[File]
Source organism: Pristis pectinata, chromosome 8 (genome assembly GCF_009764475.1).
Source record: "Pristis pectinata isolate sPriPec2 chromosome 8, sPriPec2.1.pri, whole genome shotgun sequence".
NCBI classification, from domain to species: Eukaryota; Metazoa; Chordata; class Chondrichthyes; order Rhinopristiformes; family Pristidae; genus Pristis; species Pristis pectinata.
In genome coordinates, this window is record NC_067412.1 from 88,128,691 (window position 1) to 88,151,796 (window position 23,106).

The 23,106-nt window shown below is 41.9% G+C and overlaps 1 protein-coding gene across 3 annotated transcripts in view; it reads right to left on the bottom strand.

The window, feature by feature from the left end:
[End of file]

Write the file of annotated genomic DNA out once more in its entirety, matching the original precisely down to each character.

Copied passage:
Source organism: Pristis pectinata, chromosome 8 (genome assembly GCF_009764475.1).
Source record: "Pristis pectinata isolate sPriPec2 chromosome 8, sPriPec2.1.pri, whole genome shotgun sequence".
NCBI classification, from domain to species: Eukaryota; Metazoa; Chordata; class Chondrichthyes; order Rhinopristiformes; family Pristidae; genus Pristis; species Pristis pectinata.
In genome coordinates, this window is record NC_067412.1 from 88,128,691 (window position 1) to 88,151,796 (window position 23,106).

The 23,106-nt window shown below is 41.9% G+C and overlaps 1 protein-coding gene across 3 annotated transcripts in view; it reads right to left on the bottom strand.

The window, feature by feature from the left end: